Veteran republican Eddie Keenan died at his home in Twinbrook outside west Belfast last week, aged 88.
Mr Keenan was a republican ex-prisoner who was held in Crumlin Road jail in Belfast in the 1940s.
He escaped but was arrested later in Dublin with the writer Brendan Behan and held in The Curragh.
He was arrested again in the 1970s and interned in Long Kesh.
The coffin of the the life-long republican was draped with an Irish tricolour during Requiem Mass at Holy Trinity Church on Monday, concelebrated by parish priest Fr Matt Wallace and County Fermanagh cleric Fr Joe McVeigh.
At the offertory procession, grandchildren carried items relating to Mr Keenan’s life, including an Easter lily, his photograph and a picture of his wife Mary on their wedding day.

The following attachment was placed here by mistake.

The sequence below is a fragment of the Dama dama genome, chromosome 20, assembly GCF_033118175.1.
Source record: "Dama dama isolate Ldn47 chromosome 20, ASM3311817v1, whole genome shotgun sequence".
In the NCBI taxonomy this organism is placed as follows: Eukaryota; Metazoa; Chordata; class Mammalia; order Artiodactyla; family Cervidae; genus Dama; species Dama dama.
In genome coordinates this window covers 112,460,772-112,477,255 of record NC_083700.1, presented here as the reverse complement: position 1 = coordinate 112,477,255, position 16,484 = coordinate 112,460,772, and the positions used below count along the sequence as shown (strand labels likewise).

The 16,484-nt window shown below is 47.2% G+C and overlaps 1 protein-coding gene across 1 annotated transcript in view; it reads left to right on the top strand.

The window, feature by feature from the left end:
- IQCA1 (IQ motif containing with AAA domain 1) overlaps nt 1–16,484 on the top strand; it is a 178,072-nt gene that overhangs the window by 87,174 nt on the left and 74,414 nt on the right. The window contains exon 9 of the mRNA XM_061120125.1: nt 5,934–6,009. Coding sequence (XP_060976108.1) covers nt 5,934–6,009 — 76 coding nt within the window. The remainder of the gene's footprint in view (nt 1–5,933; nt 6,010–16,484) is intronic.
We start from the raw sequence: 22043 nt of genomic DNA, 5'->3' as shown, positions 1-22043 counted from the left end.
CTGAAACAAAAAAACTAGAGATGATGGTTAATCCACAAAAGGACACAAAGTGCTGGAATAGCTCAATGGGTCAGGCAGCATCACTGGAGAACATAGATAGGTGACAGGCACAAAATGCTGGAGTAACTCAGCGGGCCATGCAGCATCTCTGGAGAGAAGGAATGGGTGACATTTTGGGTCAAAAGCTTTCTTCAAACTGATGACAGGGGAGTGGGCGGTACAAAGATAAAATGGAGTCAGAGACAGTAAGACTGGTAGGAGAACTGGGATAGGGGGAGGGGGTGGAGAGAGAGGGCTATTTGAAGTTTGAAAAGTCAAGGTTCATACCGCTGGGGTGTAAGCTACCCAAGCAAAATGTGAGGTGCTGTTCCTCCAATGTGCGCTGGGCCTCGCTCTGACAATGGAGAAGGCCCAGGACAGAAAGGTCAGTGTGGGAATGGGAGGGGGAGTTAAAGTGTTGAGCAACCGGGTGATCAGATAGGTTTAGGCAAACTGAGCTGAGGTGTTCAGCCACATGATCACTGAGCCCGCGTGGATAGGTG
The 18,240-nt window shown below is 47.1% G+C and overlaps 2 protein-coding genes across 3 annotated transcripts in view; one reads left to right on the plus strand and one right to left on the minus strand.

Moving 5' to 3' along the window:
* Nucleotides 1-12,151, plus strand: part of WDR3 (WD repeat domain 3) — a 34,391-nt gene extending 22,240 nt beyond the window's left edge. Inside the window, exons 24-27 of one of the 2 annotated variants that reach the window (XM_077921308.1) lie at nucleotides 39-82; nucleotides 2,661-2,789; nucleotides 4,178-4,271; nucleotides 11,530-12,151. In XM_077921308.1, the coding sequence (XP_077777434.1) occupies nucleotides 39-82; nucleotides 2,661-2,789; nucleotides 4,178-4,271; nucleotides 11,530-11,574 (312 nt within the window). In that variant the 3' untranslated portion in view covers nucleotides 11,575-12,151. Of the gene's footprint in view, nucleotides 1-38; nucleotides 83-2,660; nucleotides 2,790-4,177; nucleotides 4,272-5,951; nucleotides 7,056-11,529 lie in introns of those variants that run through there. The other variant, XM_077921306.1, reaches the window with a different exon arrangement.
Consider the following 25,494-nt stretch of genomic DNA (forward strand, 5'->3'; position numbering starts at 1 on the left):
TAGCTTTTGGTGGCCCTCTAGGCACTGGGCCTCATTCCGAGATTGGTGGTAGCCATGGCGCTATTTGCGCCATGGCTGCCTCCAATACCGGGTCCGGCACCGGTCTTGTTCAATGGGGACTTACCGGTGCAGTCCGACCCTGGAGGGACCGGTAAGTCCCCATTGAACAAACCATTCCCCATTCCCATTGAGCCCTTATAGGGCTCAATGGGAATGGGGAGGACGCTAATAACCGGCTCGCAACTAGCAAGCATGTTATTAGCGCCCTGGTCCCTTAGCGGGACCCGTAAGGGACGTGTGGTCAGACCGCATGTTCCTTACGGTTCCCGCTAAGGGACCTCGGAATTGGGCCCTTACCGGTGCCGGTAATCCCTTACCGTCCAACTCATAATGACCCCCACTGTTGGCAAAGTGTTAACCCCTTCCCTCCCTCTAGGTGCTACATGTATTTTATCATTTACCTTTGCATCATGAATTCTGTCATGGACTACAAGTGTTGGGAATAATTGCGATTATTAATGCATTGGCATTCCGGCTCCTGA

Family friend Theresa Fox gave a eulogy in which she spoke of Mr Keenan’s deeply held republican beliefs and his love of Irish music, language and culture.
“His high republican dreams were a reality and were practised in his daily life and with each person he was to meet,” she said.
Sinn Fein President Gerry Adams spoke of his deep sorrow l following his death.
“I have known and respected Eddie for many, many years. I met him first when I was still in my teens,” Mr Adams said.
“He was a republican activist, a gaelgoir and Irish language enthusiast, a musician, a singer, a dancer and a seanchai - a storyteller - par excellence.”
In 1976 one of his daughters Rosaleen and her husband Mervyn were killed by loyalists.
Mr Keenan’s wife Mary passed away last October and he is survived by four daughters Maire, Fionnula, Una and Jennifer; three sons Eamon, Patrick and Fergal, grandchildren and great grandchildren.